[squid-users] High-Availability in Squid

Amos Jeffries squid3 at treenet.co.nz
Mon Aug 31 14:28:59 UTC 2015

On 31/08/2015 6:23 p.m., Ashish Mukherjee wrote:
> Hi,
> Agree that Squid is a specialized proxy and more optimal architecture for
> the purpose and trying to achieve HA on the Browser side is certainly a bad
> idea.
> Talking specifically of a reverse proxy scenario, whether one uses Squid or
> Apache mod_proxy or something else may well depend upon what other features
> are needed and the traffic volumes. In many reverse proxy environments
> where more complex control is needed, mod_proxy seems to be often used with
> modules like mod_rewrite.

Does it not strike you as somehow wrong that "flexibility" is gained by
mangling the original request URL in ways such that the script engines
do not see what the original actually is?

A very large portion of that "complexity" in the backend applications
and CGI is having to deal with the way the URL was (or might have been)
mangled by the server itself. Then guessing what URIs to output that the
client would understand in the public context.

> My understanding of Squid is that it does great
> as a proxy but does not provide these features, as that is not its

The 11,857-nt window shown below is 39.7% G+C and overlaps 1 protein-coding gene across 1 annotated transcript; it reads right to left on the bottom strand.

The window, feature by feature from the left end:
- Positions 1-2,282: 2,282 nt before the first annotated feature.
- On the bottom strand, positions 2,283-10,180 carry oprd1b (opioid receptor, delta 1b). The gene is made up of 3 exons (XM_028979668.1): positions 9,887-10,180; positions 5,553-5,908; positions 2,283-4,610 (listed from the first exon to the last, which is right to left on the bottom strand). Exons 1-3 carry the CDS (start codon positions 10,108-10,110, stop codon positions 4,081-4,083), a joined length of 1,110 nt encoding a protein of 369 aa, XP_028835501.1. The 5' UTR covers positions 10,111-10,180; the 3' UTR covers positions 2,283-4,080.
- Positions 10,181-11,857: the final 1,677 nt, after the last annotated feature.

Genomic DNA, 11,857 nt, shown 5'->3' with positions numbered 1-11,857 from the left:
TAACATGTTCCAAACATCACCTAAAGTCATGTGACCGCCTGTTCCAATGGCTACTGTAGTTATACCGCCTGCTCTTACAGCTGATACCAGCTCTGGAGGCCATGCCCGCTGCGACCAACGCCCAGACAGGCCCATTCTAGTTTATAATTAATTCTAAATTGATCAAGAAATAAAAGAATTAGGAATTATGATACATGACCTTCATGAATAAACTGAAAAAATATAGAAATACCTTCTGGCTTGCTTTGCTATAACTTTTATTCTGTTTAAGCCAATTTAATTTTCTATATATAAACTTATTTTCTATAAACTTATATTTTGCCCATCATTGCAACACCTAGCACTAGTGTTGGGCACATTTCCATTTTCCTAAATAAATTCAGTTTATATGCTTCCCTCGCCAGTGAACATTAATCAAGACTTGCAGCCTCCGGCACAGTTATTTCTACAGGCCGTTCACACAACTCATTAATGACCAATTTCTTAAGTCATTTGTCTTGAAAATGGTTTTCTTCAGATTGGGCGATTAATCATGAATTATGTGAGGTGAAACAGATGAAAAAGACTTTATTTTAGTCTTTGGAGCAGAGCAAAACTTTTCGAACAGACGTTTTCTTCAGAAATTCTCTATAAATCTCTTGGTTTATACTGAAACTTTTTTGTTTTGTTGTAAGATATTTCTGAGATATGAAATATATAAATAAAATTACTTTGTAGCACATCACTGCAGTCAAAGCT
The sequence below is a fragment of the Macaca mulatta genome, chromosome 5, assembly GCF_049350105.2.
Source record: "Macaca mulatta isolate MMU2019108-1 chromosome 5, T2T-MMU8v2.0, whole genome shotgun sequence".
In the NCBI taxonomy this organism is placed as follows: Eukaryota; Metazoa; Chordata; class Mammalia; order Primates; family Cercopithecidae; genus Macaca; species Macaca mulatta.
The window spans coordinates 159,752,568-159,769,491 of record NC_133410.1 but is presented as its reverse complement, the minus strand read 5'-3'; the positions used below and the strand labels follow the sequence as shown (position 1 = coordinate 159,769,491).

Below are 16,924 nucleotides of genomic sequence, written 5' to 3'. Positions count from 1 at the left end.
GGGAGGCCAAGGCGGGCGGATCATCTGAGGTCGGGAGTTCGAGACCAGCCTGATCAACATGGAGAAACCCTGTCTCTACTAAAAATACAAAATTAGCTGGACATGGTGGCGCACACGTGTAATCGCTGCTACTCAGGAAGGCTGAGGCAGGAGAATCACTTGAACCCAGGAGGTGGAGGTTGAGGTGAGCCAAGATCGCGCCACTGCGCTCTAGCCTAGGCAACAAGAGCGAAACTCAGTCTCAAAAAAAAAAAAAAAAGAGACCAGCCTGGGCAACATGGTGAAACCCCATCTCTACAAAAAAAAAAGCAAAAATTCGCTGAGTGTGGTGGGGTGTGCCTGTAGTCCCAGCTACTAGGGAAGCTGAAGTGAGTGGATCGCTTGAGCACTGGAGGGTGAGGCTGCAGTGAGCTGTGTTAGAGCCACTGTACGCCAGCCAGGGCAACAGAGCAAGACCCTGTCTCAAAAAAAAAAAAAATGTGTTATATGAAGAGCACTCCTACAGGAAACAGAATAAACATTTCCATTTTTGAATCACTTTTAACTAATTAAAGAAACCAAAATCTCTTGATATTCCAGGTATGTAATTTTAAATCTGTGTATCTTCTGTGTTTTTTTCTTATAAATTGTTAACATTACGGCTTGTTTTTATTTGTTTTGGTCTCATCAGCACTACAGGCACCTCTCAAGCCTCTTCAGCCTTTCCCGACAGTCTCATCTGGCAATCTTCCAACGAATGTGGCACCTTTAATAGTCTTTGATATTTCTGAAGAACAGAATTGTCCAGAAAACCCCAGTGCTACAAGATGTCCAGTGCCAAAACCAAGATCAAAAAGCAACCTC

> purpose.  Does Squid have its own production level extensions for some
> scenarios which may be typically addressed by Apache modules?

The key is again in the middle word of the phrase "reverse proxy
scenario". If it is *proxy* related Squid does it.

extensions? everything relevant is core functionality to a proxy. But
yes, there are addons and extensions for integrating to particular
network situations. We call them "helpers".

"production level"? Squid is the de-facto benchmark all the other
proxying software is compared against. Including mod_proxy. We usually
see them crowing about how fast they are at one particular little
targeted feature while glossing over the things they traded away to get
that speed. Squid goes somewhat slower overall, but fast enough and
"does everything".

virtual hosting?
 http_port 80 accel vhost
 https_port 80 accel vhost

 url_rewrite_program (a helper interface, script your own poison)


 auth_param (a helper interface)

security policies?
 acl (including a helper interface ACL)
 many *_access directives

message payload transcoding?

Okay that last one is not internal to Squid exactly (except ESI is), but
that is because of the line between proxy and origin: touching the
message content is not a proxy functionality.

The one scenario where using Apache modules makes complete sense is when
dealing with FastCGI and/or a mix of FastCGI and static content on the
same server. Thats where Apache came from, and it does it well.

Once you start getting into using HTTP to pull from other servers and/or
ports on one server you are moving well into territory where a proper
proxy is the better tool (not just Squid, there are others). Apache
simply wont scale. Squid scales both horizontally and vertically. Our
poster child installations are Wikimedia (~200 Squid serving up
Wikipedia on a scale of TB/sec), and FrontierNET at CERN (a mesh layout
pumping Petabytes of science data around, where the small files are
measured in GB).


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